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What is a Nuisance?

This page addresses the general definition of "nuisances" for local governments in Washington State, including court definitions, statutory definitions, and examples of local definitions.

It is part of MRSC’s Nuisances: Regulation and Abatement series.


Overview

If a jurisdiction is going to regulate nuisances, it first has to define the term. In general terms, a nuisance is something that annoys – a wearing on the nerves by a persistent unpleasantness. It can evoke anger and interfere with comfort and peace of mind. In a regulatory environment, the term "nuisance" includes anything that results in an invasion of one's legal rights.

A nuisance involves an unreasonable or unlawful use of property that results in material annoyance, inconvenience, discomfort, or injury to another person or to the public. The unlawful use may involve doing something (for example, piling garbage on residential property) or failing to do something (for example, cutting or removing noxious weeds from residential property).

Common nuisances include junk accumulation, animals, noise, dangerous buildings, sewage and unsanitary conditions, and encroachments on the public right-of-way that interfere with pedestrian passage.

Practice Tip: To be enforceable, the definition of “nuisance” has to be specific. The basic definitions contained in the state nuisance statutes can provide a starting point. Though many local governments adopt these definitions, they often supplement them with their own wording (see examples below). Local ordinances also usually contain a list of specific activities or conditions that constitute a nuisance.


Court Definition

In its deliberations over Riblet v. Spokane-Portland Cement Company, 41 Wn.2d 249, 254 (1952), the state supreme court asked and responded to the question, "What is a nuisance?" The court stated:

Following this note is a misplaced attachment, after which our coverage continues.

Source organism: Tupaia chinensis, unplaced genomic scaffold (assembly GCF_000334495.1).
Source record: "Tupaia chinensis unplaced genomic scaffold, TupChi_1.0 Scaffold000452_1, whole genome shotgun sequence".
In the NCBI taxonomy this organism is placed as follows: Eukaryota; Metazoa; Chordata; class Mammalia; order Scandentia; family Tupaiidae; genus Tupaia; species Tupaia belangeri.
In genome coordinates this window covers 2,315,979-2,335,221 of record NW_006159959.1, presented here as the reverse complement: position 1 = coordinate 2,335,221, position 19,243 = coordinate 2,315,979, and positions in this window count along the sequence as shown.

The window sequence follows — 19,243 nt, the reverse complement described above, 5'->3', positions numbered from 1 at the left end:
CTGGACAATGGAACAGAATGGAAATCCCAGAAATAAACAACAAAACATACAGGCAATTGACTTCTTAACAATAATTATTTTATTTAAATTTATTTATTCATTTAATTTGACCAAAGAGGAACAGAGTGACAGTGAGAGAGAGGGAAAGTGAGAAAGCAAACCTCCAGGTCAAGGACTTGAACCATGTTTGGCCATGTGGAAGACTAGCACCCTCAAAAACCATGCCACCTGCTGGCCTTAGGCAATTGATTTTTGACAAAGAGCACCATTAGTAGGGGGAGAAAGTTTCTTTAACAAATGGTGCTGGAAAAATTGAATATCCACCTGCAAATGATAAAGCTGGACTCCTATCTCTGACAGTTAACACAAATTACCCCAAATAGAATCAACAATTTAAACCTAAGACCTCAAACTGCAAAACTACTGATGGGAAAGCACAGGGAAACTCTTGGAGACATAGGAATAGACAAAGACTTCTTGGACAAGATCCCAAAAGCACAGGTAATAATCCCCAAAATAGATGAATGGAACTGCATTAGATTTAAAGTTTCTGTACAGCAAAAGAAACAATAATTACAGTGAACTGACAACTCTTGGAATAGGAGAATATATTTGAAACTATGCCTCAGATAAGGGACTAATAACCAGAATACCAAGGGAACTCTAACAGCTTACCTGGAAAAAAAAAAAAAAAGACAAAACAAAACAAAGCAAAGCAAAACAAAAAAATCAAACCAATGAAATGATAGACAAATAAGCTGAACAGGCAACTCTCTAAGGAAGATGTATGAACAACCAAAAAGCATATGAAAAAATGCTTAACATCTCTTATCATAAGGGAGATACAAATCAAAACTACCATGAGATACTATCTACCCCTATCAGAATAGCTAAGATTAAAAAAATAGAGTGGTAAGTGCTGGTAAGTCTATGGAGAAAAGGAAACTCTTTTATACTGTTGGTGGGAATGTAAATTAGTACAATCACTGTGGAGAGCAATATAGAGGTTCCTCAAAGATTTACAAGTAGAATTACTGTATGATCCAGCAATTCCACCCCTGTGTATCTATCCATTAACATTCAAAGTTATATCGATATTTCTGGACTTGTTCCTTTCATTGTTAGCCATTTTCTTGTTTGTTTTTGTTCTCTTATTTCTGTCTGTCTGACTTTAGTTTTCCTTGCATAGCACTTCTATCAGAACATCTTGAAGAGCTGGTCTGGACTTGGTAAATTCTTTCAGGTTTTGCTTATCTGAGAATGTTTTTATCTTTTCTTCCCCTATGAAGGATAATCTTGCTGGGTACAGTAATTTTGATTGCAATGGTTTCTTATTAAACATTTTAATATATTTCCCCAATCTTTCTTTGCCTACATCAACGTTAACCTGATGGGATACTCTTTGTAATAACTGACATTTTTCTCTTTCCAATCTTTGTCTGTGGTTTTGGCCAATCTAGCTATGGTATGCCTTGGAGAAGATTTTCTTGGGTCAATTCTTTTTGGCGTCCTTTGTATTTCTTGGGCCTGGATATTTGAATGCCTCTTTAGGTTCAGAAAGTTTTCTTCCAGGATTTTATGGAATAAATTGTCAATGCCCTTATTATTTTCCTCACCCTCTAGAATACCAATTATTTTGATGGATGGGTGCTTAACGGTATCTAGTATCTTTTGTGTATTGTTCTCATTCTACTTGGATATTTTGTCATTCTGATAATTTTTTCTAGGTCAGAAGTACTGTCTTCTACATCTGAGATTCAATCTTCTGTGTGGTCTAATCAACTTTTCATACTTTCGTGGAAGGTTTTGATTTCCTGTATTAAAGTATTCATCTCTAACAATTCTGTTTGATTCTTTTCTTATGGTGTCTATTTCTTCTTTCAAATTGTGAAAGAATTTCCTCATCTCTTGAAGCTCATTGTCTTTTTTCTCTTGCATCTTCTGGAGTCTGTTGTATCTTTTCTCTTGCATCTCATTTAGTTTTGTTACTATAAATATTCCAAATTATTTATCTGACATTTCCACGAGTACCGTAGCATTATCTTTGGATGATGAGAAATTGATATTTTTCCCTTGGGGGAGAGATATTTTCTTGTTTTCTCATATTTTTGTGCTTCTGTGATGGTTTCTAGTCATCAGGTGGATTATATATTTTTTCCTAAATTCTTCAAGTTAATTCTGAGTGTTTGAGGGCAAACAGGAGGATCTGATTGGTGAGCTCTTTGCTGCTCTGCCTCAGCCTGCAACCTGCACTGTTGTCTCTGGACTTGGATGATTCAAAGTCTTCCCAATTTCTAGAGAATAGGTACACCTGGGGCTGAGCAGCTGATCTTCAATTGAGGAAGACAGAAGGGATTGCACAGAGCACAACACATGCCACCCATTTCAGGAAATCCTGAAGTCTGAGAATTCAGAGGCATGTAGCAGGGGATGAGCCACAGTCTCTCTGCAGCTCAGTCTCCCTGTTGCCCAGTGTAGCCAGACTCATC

Our basic point of inquiry relates to the general theory of the law of nuisance. This appears primarily to be based upon generally accepted ideas of right, equity, and justice. The thought is inherent that not even a fee simple owner has a totality of rights in and with respect to his real property. In so far as the law of nuisance is concerned, rights as to the usage of land are relative. The general legal principle to be inferred from court action in nuisance cases is that one landowner will not be permitted to use his land so unreasonably as to interfere unreasonably with another landowner's use and enjoyment of his land.

The crux of the matter appears to be reasonableness. Admittedly, the term is a flexible one. It has many shades and varieties of meaning. In a nuisance case, the fundamental inquiry always appears to be whether the use of certain land can be considered as reasonable in relation to all the facts and surrounding circumstances.

Application of the doctrine of nuisance requires a balancing of rights, interests, and convenience.


Statutory Definitions

In Washington, there are two sets of statutes that deal with nuisances. Chapter 7.48 RCW pertains to civil procedures for abating nuisances, and chapter 9.66 RCW pertains to criminal procedures for abating nuisances.

RCW 7.48.120 states:

Nuisance consists in unlawfully doing an act, or omitting to perform a duty, which act or omission either annoys, injures or endangers the comfort, repose, health or safety of others, offends decency, or unlawfully interferes with, obstructs or tends to obstruct, or render dangerous for passage, any lake or navigable river, bay, stream, canal or basin, or any public park, square, street or highway; or in any way renders other persons insecure in life, or in the use of property. [Note: this statute has not been amended since 1881.]

RCW 9.66.010 states:

A public nuisance is a crime against the order and economy of the state. Every place:

(1) Wherein any fighting between people or animals or birds shall be conducted; or,
(2) Wherein any intoxicating liquors are kept for unlawful use, sale or distribution; or,
(3) Where vagrants resort; and

Every act unlawfully done and every omission to perform a duty, which act or omission:

(1) Shall annoy, injure or endanger the safety, health, comfort, or repose of any considerable number of persons; or,
(2) Shall offend public decency; or,
(3) Shall unlawfully interfere with, befoul, obstruct, or tend to obstruct, or render dangerous for passage, a lake, navigable river, bay, stream, canal or basin, or a public park, square, street, alley, highway, or municipal transit vehicle or station; or,
(4) Shall in any way render a considerable number of persons insecure in life or the use of property;

Shall be a public nuisance.


Local Definitions

In addition to the statutory definitions, some local governments have adopted their own definitions of “nuisance.” For instance, see:


Last Modified: November 25, 2020